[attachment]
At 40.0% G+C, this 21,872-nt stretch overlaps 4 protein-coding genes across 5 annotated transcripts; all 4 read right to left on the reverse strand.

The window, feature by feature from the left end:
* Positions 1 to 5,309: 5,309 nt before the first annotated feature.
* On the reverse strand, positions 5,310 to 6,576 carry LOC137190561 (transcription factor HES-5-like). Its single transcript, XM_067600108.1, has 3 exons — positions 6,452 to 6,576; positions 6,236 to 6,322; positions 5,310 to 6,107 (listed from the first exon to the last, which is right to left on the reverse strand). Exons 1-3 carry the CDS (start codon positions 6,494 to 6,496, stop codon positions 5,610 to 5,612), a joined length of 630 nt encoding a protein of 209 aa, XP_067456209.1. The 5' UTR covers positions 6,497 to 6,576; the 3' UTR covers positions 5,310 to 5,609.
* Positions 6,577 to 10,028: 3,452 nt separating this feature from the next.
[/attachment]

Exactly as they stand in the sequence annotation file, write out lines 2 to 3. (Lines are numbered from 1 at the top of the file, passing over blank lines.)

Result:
The window, feature by feature from the left end:
* Positions 1 to 5,309: 5,309 nt before the first annotated feature.